Researchers say eye tracking technology can provide an insight into cognitive impairment in older people and improve the way they communicate their preferences in aged care provision.
The Flinders University researchers investigated information processing in people with mild cognitive impairment in an exploratory study using patients attending memory clinics in Adelaide between July 2017 and June 2018.
They were asked to read documents based on official forms given to aged care recipients to assess quality of care and quality of life, and their eye movements were tracked via goggles with built in tracking technology.
Tracking eye movements can indicate whether people are taking cognitive shortcuts by skipping over or ignoring parts of the text that they might find difficult, said Professor Julie Ratcliffe of Flinders University’s College of Nursing and Health Sciences.
“We can see exactly which words in the material the older person’s focused on, and how long they focus on particular words,” she told Community Care Review.
“If they haven’t focused or have skipped words, it’s going to give us more information about the fact that they may not have completely understood what we asked them to do.”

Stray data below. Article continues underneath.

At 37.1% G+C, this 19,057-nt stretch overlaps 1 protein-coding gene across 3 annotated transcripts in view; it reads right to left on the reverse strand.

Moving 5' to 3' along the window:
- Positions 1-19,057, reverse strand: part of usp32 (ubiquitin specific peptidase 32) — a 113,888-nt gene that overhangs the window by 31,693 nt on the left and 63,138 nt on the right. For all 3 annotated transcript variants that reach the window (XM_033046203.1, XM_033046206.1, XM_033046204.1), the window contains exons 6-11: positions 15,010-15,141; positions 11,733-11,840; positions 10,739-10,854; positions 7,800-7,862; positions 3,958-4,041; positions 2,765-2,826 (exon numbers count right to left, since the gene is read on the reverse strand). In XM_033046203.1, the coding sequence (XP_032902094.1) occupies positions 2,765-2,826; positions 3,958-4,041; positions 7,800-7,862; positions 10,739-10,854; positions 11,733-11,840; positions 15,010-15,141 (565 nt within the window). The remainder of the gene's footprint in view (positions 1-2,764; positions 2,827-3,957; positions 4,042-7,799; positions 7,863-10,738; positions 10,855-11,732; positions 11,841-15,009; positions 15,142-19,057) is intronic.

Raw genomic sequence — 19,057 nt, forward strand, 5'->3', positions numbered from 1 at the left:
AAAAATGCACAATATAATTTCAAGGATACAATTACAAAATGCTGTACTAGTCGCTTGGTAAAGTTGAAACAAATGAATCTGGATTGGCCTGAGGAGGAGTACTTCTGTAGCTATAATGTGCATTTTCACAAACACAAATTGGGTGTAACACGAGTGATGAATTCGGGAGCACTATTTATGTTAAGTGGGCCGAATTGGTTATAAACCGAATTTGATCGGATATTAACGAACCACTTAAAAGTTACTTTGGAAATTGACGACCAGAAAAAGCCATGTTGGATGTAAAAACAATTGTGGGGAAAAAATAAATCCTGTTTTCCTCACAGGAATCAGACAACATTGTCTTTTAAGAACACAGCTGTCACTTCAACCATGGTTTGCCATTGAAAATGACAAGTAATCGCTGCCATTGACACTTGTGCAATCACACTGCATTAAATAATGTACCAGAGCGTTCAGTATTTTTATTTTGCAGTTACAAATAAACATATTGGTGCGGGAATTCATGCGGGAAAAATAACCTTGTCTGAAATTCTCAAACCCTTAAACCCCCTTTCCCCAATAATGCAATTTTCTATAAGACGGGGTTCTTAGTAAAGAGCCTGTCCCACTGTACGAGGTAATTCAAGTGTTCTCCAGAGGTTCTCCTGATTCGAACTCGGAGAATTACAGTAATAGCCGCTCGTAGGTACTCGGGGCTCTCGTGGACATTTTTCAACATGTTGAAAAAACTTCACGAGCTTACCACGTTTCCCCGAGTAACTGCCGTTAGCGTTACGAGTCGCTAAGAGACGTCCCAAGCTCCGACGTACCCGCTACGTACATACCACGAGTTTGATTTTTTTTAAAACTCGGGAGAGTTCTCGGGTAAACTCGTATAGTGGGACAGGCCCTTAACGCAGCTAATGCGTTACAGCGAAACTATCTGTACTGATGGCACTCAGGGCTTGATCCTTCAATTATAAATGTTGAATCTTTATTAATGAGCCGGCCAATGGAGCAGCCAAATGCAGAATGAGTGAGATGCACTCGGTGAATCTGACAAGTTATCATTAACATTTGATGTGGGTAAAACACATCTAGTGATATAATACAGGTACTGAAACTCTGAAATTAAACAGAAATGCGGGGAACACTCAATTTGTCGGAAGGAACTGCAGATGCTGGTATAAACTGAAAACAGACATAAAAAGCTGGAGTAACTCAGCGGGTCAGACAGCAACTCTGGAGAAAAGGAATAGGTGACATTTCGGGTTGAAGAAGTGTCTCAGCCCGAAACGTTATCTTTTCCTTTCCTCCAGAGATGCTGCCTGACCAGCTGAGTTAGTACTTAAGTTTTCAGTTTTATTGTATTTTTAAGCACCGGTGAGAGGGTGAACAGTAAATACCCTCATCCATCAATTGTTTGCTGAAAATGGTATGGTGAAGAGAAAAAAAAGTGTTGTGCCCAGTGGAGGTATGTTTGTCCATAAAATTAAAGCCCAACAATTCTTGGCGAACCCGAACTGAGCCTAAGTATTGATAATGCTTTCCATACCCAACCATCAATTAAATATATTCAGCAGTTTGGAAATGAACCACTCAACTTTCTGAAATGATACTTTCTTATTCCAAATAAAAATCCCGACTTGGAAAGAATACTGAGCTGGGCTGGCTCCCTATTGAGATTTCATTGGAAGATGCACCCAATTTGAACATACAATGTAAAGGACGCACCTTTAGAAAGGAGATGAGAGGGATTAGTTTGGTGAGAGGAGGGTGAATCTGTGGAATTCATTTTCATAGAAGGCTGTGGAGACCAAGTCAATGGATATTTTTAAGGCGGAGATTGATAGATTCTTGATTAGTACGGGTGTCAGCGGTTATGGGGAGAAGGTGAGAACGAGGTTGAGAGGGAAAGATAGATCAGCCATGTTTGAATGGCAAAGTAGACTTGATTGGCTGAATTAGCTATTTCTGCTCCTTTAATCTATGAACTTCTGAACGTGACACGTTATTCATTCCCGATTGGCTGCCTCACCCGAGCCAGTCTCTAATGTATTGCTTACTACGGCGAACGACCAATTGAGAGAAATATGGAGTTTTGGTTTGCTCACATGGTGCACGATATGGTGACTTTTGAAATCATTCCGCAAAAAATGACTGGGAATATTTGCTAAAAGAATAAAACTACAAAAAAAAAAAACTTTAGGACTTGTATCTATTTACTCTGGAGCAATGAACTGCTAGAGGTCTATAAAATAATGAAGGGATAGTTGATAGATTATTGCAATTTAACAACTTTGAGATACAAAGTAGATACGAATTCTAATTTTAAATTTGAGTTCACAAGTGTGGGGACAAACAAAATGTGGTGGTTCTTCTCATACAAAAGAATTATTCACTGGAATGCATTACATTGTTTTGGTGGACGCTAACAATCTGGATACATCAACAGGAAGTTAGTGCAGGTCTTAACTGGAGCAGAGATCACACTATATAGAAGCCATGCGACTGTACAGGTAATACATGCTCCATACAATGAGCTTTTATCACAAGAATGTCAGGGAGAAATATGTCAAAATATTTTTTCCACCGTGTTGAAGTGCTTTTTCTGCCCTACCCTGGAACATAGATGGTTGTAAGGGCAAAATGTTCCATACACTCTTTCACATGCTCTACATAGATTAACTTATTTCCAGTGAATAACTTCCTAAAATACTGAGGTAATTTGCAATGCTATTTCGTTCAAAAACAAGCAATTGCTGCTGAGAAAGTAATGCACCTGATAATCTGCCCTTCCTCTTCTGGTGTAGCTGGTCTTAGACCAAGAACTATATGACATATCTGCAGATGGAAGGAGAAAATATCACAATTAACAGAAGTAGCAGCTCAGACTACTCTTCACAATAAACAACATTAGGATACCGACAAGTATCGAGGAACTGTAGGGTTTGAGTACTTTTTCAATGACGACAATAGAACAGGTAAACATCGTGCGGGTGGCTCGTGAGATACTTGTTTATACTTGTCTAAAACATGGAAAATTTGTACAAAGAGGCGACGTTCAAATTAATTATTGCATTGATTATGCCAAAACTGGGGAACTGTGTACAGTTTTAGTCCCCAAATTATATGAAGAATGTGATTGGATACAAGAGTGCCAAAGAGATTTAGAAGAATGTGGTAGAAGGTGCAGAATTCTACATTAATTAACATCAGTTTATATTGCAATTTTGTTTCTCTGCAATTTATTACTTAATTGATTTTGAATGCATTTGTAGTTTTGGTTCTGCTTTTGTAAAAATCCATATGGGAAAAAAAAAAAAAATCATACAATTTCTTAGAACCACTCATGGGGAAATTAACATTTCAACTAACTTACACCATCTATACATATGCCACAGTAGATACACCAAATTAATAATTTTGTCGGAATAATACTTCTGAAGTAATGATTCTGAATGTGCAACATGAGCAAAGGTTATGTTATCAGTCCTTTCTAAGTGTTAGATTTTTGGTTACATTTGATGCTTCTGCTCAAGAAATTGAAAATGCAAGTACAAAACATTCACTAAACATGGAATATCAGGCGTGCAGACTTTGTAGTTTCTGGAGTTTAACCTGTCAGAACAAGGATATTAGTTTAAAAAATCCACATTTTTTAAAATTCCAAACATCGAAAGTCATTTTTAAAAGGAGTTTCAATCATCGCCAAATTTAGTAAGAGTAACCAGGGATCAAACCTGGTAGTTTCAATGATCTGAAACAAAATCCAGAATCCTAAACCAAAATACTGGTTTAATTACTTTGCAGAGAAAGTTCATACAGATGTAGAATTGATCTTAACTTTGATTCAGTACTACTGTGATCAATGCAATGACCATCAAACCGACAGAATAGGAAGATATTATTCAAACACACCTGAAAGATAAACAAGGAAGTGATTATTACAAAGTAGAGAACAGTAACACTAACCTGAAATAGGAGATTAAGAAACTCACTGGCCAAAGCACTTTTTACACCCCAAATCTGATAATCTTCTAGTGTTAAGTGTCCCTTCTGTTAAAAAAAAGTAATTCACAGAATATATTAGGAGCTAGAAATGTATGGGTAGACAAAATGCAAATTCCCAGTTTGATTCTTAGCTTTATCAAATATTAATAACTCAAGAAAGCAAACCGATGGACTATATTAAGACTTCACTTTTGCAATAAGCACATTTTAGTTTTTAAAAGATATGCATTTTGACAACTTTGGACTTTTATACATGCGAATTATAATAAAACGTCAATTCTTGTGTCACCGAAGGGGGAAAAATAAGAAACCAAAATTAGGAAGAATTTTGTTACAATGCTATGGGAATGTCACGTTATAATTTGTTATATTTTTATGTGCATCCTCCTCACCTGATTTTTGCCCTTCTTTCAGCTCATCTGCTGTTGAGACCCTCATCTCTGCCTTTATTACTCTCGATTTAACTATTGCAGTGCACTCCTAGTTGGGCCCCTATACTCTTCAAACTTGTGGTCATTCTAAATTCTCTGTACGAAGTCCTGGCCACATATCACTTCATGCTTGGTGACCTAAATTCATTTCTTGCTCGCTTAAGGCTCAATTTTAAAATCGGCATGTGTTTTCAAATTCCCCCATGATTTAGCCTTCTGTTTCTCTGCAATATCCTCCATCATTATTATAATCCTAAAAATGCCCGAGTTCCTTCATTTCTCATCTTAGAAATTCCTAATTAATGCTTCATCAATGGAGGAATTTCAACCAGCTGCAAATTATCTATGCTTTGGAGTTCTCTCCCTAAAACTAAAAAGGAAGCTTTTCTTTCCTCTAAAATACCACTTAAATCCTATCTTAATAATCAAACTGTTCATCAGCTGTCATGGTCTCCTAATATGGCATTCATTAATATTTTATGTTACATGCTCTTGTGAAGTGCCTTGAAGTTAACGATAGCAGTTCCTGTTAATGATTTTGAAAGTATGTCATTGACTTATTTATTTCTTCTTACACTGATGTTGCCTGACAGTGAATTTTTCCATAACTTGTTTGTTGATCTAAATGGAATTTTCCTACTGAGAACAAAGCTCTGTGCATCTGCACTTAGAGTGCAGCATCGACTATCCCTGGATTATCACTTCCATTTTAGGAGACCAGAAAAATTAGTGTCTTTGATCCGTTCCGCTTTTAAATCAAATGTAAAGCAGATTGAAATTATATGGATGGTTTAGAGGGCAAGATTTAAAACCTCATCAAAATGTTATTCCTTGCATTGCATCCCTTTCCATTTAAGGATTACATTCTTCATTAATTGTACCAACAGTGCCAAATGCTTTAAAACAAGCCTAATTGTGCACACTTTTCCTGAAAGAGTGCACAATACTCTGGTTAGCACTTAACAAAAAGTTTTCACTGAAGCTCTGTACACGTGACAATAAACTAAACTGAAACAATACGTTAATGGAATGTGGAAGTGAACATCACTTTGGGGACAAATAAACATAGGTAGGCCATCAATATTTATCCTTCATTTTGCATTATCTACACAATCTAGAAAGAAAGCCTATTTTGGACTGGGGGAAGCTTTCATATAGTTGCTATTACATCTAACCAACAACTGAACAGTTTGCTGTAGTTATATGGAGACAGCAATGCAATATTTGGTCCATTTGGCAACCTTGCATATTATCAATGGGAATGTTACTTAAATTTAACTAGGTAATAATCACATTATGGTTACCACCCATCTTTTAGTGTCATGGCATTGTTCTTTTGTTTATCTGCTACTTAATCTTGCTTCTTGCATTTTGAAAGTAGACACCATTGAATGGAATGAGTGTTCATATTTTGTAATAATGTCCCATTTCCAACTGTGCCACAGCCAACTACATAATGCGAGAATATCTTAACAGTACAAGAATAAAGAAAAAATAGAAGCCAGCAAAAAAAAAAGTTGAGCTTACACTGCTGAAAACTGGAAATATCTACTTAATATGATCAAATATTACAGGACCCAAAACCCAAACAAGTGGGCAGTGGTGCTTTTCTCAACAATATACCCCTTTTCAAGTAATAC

Designing more inclusive material
Professor Ratcliffe said eye tracking, which could also be done using software built into laptops, was relatively new technology. It is being used in stroke rehabilitation and understanding how older drivers view the road, but this is the first time it’s been used in the context of MCI.
“We can use this technology to see how people with MCI … look at information and process it, and that should help us design more visually appealing ways for them to assess their own quality of life.”
The research shows the technology has the potential to be used to design better and more inclusive quality of life assessments, which in turn will help improve aged care policy and practice, she said.
“We can use this technology to see how people with MCI and mild dementia look at information and process it, and that should help us design more visually appealing ways for them to assess their own quality of life,” Professor Ratcliffe said.
“It’s going to find us new ways of making this information translatable, so that we can get the older person’s own view of their quality of life as opposed to a proxy assessor like a family member or aged care worker.”
An estimated 20 per cent of people aged 65 and over in developed countries are living with MCI and this is expected to rise by 2050.
This story first appeared in Community Care Review.